Legal Geek is compiling a ‘hack-book’ of lawyers and legaltechies who code. If you code, or are learning to code, we would love to include you in our ‘hack-book’. Drop us a line via [email protected] [yes it is .co].
The Hon. Mr Justice Birss has the job title of Judge of the Patents Court and Supervising Judge for the Business and Property Courts of the Midlands, Wales and Western Circuits. Enough said.
How many years have you been able to code?
“I have been able to code since I was a young teenager. I wrote my first programs in BASIC in the late 1970s. At the same time I was playing around with logic circuits. I built two computers – a Sinclair ZX80 (pictured, below) from a kit, and later a more sophisticated 6809 based system. I did some coding while working as a student in the nuclear industry, then at university when studying for a degree in Natural Sciences, and then professionally at what is now Accenture.
“Since becoming a lawyer I have written code for fun. While at the Bar I created what was in effect the bare bones of a Word Macro virus as an experiment. It did not do anything bad, the experiment was to see if I could make a self replicating package of code which would jump from computer to computer and take control without being detected. It was not released into the wild but it was soberingly easy to make such a thing and it was not detected by what was then my commercial anti-virus software.”
What languages can you code in?
“Over the years I have coded in a few languages: BASIC (including its modern incarnations), Z80 and 6809 assembler, FORTRAN, FOCAL, COBOL and PL/1. More recently I have played around in HTML, Python and a bit of JAVA. More obscure coding has been in IBM mainframe Job Control Language, DEC PDP8 machine code and a DEC Vax/VMS scripting language I can’t remember the name of (DCL?).”
What kick-started your interest in coding?
“I am a geek.”
What obstacles did you encounter when learning to code?
“When I started it was hard to find materials to help but the best way to learn was by doing it, seeing what works, making mistakes and learning from them. The training I received in the 1980s was effective. Having mentors who can help you made a big difference, but coding is pretty solitary work.”
From your experience, do you think lawyers gain an advantage by being able to code?
“Being able to code can give lawyers an advantage for two reasons. The first reason may be less significant today than it was a few years ago but being a coder allows you to really understand what technology is capable of and what the people involved in technology can do with it.
“The other reason is that there are aspects of good coding which apply to legal practice too. The training I received at Arthur’s identified three things – (i) how to produce good code, (ii) the utility of good project management and (iii) the value of proper systems analysis. Taking them in reverse order:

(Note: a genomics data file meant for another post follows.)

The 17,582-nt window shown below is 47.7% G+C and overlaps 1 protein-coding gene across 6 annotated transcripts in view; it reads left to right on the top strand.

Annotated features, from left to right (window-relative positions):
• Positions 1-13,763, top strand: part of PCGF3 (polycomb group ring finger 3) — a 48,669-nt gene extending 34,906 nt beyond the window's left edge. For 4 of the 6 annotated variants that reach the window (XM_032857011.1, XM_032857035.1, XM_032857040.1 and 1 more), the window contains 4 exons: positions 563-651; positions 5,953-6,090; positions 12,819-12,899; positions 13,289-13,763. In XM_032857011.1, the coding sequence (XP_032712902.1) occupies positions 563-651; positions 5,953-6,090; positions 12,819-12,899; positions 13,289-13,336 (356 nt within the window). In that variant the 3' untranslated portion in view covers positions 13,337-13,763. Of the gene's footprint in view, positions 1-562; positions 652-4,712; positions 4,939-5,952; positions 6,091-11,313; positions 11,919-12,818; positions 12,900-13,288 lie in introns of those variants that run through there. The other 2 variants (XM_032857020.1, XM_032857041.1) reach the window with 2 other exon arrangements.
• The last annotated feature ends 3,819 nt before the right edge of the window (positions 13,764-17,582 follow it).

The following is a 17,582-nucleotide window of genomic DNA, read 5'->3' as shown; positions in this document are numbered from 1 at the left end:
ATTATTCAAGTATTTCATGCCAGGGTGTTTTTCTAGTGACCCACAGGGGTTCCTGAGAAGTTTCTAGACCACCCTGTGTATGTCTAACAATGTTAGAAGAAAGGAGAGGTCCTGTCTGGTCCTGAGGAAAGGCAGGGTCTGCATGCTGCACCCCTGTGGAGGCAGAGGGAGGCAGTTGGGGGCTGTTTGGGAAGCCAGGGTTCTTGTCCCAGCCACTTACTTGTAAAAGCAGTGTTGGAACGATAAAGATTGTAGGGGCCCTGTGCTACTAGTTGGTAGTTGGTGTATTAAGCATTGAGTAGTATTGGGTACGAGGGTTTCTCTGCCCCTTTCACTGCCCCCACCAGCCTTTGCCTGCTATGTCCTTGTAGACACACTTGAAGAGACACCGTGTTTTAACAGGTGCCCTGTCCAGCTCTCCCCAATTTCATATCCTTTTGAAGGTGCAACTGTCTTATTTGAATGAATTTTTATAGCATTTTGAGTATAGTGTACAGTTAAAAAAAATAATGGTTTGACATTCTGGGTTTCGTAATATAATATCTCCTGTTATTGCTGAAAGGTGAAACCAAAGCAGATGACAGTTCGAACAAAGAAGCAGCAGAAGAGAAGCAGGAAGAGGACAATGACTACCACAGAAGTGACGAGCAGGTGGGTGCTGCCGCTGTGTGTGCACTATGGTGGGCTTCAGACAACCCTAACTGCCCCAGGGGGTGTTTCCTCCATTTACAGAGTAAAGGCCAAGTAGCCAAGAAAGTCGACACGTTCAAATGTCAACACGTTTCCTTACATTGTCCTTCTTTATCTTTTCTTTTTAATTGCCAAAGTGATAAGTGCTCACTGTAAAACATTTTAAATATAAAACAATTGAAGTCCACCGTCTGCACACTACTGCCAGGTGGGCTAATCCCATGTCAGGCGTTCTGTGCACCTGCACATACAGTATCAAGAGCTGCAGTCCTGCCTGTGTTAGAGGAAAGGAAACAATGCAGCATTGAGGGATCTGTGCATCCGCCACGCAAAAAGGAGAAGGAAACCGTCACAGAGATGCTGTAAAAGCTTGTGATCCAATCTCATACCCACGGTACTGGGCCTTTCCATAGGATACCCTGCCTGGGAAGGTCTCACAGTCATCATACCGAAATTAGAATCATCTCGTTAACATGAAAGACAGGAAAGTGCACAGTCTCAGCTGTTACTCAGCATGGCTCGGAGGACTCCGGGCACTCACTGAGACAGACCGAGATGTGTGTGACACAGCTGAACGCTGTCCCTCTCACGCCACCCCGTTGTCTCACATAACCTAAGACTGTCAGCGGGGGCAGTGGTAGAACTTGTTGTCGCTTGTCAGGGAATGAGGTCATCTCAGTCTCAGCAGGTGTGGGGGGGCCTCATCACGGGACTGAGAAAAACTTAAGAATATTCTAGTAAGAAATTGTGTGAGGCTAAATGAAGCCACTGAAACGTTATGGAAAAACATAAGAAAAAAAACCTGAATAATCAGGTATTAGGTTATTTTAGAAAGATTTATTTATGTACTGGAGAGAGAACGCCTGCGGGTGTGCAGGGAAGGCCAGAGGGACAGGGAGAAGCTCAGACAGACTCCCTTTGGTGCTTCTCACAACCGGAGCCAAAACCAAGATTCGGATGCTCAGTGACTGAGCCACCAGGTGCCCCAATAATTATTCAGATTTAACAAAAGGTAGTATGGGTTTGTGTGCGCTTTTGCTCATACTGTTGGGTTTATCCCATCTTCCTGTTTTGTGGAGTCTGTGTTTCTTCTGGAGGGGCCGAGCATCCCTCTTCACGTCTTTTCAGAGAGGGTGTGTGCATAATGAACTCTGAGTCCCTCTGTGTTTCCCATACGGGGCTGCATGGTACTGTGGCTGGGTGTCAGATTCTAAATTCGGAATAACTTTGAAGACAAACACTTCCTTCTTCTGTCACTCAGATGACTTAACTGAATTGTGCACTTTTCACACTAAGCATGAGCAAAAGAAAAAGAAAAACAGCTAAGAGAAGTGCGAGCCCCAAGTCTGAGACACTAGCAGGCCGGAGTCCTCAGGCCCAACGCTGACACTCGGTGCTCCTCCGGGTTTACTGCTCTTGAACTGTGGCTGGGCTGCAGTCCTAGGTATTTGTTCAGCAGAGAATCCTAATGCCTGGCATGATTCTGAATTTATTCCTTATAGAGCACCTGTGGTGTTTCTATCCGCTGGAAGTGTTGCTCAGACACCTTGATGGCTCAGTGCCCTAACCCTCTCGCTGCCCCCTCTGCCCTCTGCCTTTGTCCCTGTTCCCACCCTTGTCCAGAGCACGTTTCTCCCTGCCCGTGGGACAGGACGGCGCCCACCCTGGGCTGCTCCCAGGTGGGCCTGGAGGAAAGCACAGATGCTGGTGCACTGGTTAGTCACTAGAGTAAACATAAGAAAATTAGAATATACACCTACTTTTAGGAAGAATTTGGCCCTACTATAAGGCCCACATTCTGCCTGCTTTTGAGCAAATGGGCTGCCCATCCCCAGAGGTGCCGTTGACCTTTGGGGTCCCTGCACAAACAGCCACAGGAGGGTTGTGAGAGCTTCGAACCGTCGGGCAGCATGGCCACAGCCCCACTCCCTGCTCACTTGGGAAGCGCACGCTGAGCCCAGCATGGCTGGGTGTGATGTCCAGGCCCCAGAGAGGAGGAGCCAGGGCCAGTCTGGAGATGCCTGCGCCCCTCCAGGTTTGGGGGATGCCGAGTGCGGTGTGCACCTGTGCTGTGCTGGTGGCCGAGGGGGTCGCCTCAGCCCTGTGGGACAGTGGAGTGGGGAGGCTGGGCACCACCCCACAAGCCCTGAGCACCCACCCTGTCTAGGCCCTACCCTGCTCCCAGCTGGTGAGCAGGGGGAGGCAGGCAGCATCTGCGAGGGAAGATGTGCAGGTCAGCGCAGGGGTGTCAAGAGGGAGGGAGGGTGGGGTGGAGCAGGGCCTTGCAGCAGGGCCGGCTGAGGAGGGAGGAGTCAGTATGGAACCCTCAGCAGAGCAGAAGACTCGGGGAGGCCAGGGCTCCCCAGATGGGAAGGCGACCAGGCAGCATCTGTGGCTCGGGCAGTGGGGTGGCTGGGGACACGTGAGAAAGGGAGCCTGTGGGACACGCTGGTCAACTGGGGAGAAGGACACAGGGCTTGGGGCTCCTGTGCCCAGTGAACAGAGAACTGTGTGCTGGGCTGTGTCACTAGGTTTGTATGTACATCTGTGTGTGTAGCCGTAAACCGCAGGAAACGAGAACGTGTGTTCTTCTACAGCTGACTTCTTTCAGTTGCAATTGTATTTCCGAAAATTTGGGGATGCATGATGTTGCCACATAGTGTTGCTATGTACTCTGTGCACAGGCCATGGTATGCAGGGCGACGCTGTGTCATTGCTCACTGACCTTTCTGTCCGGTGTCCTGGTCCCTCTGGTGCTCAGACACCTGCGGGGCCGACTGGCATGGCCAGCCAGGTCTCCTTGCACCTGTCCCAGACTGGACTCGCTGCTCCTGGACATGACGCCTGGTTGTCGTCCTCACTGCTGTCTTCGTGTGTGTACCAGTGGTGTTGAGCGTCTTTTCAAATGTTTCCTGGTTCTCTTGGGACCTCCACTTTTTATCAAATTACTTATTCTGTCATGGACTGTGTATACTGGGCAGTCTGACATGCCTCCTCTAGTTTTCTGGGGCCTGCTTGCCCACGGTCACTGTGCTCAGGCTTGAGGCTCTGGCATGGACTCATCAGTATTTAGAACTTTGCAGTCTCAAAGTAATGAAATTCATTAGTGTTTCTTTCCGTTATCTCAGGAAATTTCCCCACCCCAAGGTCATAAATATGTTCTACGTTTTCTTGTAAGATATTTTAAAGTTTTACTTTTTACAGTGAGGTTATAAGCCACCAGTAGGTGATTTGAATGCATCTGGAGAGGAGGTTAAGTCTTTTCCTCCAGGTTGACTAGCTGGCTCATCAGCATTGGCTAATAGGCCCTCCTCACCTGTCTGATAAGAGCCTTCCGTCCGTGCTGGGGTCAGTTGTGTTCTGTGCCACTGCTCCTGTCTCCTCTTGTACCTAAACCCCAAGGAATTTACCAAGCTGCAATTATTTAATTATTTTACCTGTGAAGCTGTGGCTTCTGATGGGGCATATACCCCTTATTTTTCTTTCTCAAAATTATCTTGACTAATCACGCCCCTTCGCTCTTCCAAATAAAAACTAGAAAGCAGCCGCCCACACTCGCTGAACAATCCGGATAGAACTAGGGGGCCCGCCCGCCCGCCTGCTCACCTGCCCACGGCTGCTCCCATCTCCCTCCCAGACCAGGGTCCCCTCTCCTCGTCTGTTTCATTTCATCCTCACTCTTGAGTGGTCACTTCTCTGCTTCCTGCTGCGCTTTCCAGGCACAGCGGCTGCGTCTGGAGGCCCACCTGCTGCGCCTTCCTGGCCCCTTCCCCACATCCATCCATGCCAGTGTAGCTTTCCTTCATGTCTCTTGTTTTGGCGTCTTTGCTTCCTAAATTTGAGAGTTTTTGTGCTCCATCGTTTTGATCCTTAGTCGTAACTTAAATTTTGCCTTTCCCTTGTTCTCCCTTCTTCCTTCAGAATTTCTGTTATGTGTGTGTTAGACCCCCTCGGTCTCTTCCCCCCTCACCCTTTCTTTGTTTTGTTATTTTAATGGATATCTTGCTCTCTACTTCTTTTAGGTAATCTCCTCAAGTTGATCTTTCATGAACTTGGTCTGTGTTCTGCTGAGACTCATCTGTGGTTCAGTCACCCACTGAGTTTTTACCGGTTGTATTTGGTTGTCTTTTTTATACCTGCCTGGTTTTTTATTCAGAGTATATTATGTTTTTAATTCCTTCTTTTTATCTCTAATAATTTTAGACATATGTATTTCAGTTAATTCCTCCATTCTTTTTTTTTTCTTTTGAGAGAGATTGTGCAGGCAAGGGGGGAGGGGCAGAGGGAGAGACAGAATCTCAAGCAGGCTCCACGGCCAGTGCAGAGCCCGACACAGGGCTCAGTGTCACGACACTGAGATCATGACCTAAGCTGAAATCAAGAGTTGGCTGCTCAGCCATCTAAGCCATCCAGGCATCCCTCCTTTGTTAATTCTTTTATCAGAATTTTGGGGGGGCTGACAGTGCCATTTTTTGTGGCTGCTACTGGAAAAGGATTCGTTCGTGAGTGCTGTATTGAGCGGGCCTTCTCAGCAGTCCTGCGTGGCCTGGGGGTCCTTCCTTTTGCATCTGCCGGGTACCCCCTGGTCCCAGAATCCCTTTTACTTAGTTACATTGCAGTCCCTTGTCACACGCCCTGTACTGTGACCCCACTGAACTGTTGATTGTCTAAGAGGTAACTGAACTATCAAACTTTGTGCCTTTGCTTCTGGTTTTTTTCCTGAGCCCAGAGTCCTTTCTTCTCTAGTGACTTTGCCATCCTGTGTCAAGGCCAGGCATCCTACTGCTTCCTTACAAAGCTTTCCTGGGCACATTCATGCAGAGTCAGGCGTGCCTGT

“You can do all the coding you like but if you are working to a flawed functional specification you are storing up trouble. The best software is produced when the coders and the users (or potential users) work together to identify what the problem they are trying to solve actually is. The same is true in the law.
“As for project management, the software industry has used those techniques for years. In the legal world, bringing a case from conception to trial is a project just like the ones in the IT world. The skills of good project management apply to litigation too but many lawyers do not see it that way.
“It terms of producing good code, I learned the value of code structure, good documentation, change control and designing appropriate tests. All of that translates into legal practice.
“Structuring legal arguments is vital. Good documentation is also surprisingly useful. Many times in litigation the team has forgotten why they did something a year before and such decisions are often not well documented. Change control is similar. A party whose case keeps changing can leave a unconvincing impression on the court. As for testing, a good coder knows that everything has to be questioned and tested. The same applies in litigation.
“As a specific example, I spent a year in the City as the maintenance man for a fiendishly clever FORTRAN based package which many financial institutions used to set the level of payments under finance leases. Some very high value contracts defined the amount of the payment due as being the result produced by this package. That was in the 1980s and just goes to show that the idea of contracts defined by software is not new.
“As the maintenance man you would turn up at short notice when a problem had occurred and try to fix it. That involved delving into some quite unstructured code and often involved working out what someone else had done before you. The lack of structure and poor documentation made it particularly challenging. The main thing you learn is that clients simply want a solution to their problem and they want it now and at minimal cost. They are not interested in the details of how elegant your solution may be. The same is true in the law.”